Rural Thrill is a broken fruit, an electric fence, and, at the end, the absence of body. It comes in three sections, with the first laying the foundation for the world in which the collection takes place—a small southern town, where there is obvious economic disparity and the supernatural is easily expected, believed, and in some cases, assumed. The second section focuses more closely on the main speaker of the collection who is growing into her own sexual desires against the backdrop of a murder which has swept through her town, complicating the speaker’s relationship to her body and the way she communicates desire. In the final section of the book, the poems come even closer as they explore the internal landscape of the speaker’s body and the many versions of the speaker that inhabit that place. The internal happenings of the third section of the book, reflect back on the external world mapped out in both the first and second sections. At the end, the energy of the body is all that remains with all boundaries of physicality erased, an example of how the body and mind negotiate safety in the face of risk and desire.

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Agent

Created

Date Created
2016

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The Book of Mortimer: another testament!

Description

The Book of Mortimer is a satirical account about the rise of a new modern day Mormon woman prophet named Champ. The mother of six—and wife to a very codependent man that can’t be left alone with a comfortable

The Book of Mortimer is a satirical account about the rise of a new modern day Mormon woman prophet named Champ. The mother of six—and wife to a very codependent man that can’t be left alone with a comfortable couch—believes a new testament is buried in a small field conveniently next to her kids’ bus stop. Taking place in a lower class area constructed entirely of beige apartments in Mesa, Arizona, The Book of Mortimer plays on similar themes of the early day Mormon Church and reimagines this American religion if it were discovered in the 21st century. Complete with an elite Home Owner’s Association, a corrupt frozen pizza company, a ten-year old capitalist, a trio of milk purveyors that hold a group of unfortunates hostage in the biggest grocery store in The United States, and an elementary school that is quite possibly run by a Neo-Nazi principal hiding his identity, The Book of Mortimer is an exhaustively entertaining novel, exploring themes of poverty and class, relationships and commitment, and figuring out one’s self-worth in an overwhelming world of persuasion and guilt.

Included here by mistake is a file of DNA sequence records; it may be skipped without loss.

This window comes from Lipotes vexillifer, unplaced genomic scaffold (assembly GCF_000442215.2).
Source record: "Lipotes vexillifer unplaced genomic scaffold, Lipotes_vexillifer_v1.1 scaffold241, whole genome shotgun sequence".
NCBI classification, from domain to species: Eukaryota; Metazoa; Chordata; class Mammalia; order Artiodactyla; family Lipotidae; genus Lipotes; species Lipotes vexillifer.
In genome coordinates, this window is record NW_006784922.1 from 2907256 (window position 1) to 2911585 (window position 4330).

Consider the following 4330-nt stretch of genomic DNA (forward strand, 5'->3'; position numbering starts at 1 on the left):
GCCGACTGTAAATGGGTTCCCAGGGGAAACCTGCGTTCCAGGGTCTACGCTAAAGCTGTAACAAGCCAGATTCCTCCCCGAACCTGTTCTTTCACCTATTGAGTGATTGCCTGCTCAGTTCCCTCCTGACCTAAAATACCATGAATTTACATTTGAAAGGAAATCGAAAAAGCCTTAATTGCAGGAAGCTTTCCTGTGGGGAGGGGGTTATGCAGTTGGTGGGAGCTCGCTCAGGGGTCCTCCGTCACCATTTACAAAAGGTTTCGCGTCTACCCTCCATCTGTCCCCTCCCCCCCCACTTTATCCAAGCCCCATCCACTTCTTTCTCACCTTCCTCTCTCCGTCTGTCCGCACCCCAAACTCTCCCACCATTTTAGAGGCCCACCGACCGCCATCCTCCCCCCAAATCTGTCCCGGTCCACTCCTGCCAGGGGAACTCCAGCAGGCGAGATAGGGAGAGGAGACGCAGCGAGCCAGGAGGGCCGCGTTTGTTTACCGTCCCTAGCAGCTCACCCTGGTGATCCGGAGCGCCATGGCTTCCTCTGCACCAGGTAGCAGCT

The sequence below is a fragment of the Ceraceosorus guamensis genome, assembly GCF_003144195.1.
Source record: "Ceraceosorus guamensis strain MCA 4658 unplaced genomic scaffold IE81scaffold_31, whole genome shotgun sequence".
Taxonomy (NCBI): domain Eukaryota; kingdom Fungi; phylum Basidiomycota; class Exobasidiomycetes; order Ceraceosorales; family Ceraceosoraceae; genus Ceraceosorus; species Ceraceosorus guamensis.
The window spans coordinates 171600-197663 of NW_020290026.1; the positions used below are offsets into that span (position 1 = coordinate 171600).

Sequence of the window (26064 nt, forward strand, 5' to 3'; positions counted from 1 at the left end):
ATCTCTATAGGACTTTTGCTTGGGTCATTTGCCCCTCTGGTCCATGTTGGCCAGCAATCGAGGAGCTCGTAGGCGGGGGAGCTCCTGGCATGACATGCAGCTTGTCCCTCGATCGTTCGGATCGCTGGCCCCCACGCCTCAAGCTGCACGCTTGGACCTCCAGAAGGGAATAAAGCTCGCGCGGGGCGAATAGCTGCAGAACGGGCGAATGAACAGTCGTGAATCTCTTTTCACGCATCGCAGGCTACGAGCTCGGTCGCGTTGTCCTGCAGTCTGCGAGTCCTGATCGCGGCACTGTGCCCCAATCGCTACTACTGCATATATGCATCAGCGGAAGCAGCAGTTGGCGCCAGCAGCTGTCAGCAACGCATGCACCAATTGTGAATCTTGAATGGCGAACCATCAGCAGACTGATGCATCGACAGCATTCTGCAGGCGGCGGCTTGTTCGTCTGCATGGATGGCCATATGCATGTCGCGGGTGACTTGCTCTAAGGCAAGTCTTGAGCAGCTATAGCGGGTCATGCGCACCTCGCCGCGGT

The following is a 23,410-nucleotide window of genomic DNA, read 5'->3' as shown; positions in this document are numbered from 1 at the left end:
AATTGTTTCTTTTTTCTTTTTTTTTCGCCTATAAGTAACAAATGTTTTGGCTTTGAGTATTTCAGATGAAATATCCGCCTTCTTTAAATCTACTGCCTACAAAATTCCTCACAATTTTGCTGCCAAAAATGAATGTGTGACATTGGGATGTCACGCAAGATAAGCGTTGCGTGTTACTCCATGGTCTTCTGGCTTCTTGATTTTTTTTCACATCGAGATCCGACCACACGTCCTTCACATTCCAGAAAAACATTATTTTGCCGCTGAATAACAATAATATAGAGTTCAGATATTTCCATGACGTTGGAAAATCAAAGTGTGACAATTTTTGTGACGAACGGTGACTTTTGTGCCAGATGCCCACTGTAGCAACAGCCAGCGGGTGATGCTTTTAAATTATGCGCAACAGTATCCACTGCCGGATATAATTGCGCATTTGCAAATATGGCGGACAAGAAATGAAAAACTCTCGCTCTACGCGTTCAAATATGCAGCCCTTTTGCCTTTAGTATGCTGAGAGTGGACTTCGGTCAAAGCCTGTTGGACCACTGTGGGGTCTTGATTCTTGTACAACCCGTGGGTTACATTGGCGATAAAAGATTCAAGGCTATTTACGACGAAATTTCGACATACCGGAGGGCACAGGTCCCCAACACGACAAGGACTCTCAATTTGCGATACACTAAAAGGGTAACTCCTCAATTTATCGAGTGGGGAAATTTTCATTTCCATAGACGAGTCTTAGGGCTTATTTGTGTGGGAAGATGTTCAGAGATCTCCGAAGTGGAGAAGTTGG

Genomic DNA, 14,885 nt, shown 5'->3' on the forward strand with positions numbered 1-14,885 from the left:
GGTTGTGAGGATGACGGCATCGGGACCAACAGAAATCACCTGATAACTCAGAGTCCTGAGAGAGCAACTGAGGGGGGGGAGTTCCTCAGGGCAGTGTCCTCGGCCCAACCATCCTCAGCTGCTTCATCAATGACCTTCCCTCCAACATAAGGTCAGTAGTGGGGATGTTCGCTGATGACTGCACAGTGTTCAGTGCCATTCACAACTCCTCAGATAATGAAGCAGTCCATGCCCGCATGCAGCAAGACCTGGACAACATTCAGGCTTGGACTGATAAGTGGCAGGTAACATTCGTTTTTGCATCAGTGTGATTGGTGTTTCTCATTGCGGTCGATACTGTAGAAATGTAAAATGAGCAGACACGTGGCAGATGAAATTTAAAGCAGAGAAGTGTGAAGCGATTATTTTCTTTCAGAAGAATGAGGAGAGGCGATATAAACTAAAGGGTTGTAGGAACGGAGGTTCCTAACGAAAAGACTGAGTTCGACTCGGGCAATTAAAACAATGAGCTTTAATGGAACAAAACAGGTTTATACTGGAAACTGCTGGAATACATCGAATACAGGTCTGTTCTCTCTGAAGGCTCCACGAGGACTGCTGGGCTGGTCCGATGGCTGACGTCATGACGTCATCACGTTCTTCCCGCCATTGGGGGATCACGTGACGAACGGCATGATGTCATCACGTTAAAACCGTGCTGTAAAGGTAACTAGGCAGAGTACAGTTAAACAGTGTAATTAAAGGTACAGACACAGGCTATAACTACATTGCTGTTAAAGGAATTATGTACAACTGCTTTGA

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Agent

Created

Date Created
2016

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The cries of la corrida: poems

Description

The Cries of La Corrida is a longing for homeland. These poems, written in a blend of English and Castilian, are about an American discovering a hidden self, what it means to be Spanish having only experienced that part of

The Cries of La Corrida is a longing for homeland. These poems, written in a blend of English and Castilian, are about an American discovering a hidden self, what it means to be Spanish having only experienced that part of his heritage in glimpses. Comprised of three parts, The Cries of La Corrida mirrors the three stages of la corrida, the Spanish bullfight, each part exploring different aspects of self as culture, place, and language. These poems visit Andalucía in the south, País Vasco in the north, and Spain’s capital, Madrid, in the center, in a journey of self-discovery and in search of belonging, family, and home.

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Agent

Created

Date Created
2017